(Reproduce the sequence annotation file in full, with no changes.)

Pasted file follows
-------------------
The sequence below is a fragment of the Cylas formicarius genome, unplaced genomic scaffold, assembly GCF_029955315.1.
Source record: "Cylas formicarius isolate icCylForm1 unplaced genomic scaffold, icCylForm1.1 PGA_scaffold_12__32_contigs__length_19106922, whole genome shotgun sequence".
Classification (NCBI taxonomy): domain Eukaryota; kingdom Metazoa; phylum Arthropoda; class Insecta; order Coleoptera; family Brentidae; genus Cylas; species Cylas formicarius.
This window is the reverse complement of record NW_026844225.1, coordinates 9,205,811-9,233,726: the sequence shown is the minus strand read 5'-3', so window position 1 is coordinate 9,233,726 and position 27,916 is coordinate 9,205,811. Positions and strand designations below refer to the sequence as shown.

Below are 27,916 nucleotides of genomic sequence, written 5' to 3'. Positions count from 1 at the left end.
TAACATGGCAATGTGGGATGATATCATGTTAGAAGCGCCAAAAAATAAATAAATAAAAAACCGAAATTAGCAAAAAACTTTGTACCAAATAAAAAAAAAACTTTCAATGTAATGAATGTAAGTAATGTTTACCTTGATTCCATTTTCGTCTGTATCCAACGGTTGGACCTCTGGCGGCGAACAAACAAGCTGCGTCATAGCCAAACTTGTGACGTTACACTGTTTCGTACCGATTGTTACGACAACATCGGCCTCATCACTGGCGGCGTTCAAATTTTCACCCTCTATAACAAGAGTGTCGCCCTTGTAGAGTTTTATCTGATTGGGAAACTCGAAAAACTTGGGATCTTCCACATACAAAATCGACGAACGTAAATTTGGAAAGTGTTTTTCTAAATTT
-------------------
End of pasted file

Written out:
The sequence below is a fragment of the Cylas formicarius genome, unplaced genomic scaffold, assembly GCF_029955315.1.
Source record: "Cylas formicarius isolate icCylForm1 unplaced genomic scaffold, icCylForm1.1 PGA_scaffold_12__32_contigs__length_19106922, whole genome shotgun sequence".
Classification (NCBI taxonomy): domain Eukaryota; kingdom Metazoa; phylum Arthropoda; class Insecta; order Coleoptera; family Brentidae; genus Cylas; species Cylas formicarius.
This window is the reverse complement of record NW_026844225.1, coordinates 9,205,811-9,233,726: the sequence shown is the minus strand read 5'-3', so window position 1 is coordinate 9,233,726 and position 27,916 is coordinate 9,205,811. Positions and strand designations below refer to the sequence as shown.

Below are 27,916 nucleotides of genomic sequence, written 5' to 3'. Positions count from 1 at the left end.
TAACATGGCAATGTGGGATGATATCATGTTAGAAGCGCCAAAAAATAAATAAATAAAAAACCGAAATTAGCAAAAAACTTTGTACCAAATAAAAAAAAAACTTTCAATGTAATGAATGTAAGTAATGTTTACCTTGATTCCATTTTCGTCTGTATCCAACGGTTGGACCTCTGGCGGCGAACAAACAAGCTGCGTCATAGCCAAACTTGTGACGTTACACTGTTTCGTACCGATTGTTACGACAACATCGGCCTCATCACTGGCGGCGTTCAAATTTTCACCCTCTATAACAAGAGTGTCGCCCTTGTAGAGTTTTATCTGATTGGGAAACTCGAAAAACTTGGGATCTTCCACATACAAAATCGACGAACGTAAATTTGGAAAGTGTTTTTCTAAATTT